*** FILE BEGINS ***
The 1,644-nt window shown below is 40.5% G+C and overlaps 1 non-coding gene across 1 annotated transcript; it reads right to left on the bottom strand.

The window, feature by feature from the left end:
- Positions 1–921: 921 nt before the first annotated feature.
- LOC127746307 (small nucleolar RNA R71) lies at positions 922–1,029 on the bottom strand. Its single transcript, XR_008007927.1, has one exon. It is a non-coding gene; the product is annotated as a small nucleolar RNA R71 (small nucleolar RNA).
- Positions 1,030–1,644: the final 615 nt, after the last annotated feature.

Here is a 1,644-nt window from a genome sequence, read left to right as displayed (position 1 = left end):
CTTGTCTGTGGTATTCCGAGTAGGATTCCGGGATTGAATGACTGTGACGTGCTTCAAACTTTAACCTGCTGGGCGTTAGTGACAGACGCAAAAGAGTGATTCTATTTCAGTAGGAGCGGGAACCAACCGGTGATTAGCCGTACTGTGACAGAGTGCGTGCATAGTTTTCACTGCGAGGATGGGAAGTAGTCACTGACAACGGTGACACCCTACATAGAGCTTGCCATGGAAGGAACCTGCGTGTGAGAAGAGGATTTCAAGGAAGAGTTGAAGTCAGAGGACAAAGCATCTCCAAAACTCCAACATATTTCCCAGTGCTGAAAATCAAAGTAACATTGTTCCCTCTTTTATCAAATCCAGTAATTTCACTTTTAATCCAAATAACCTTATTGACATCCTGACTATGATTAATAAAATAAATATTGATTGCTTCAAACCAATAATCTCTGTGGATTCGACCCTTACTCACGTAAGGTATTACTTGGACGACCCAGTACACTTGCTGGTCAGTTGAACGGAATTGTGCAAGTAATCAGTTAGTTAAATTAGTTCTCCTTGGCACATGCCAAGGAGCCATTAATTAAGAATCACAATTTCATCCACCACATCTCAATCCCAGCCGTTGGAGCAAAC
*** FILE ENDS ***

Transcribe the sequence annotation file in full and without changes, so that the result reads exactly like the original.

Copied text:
The 1,644-nt window shown below is 40.5% G+C and overlaps 1 non-coding gene across 1 annotated transcript; it reads right to left on the bottom strand.

The window, feature by feature from the left end:
- Positions 1–921: 921 nt before the first annotated feature.
- LOC127746307 (small nucleolar RNA R71) lies at positions 922–1,029 on the bottom strand. Its single transcript, XR_008007927.1, has one exon. It is a non-coding gene; the product is annotated as a small nucleolar RNA R71 (small nucleolar RNA).
- Positions 1,030–1,644: the final 615 nt, after the last annotated feature.

Here is a 1,644-nt window from a genome sequence, read left to right as displayed (position 1 = left end):
CTTGTCTGTGGTATTCCGAGTAGGATTCCGGGATTGAATGACTGTGACGTGCTTCAAACTTTAACCTGCTGGGCGTTAGTGACAGACGCAAAAGAGTGATTCTATTTCAGTAGGAGCGGGAACCAACCGGTGATTAGCCGTACTGTGACAGAGTGCGTGCATAGTTTTCACTGCGAGGATGGGAAGTAGTCACTGACAACGGTGACACCCTACATAGAGCTTGCCATGGAAGGAACCTGCGTGTGAGAAGAGGATTTCAAGGAAGAGTTGAAGTCAGAGGACAAAGCATCTCCAAAACTCCAACATATTTCCCAGTGCTGAAAATCAAAGTAACATTGTTCCCTCTTTTATCAAATCCAGTAATTTCACTTTTAATCCAAATAACCTTATTGACATCCTGACTATGATTAATAAAATAAATATTGATTGCTTCAAACCAATAATCTCTGTGGATTCGACCCTTACTCACGTAAGGTATTACTTGGACGACCCAGTACACTTGCTGGTCAGTTGAACGGAATTGTGCAAGTAATCAGTTAGTTAAATTAGTTCTCCTTGGCACATGCCAAGGAGCCATTAATTAAGAATCACAATTTCATCCACCACATCTCAATCCCAGCCGTTGGAGCAAAC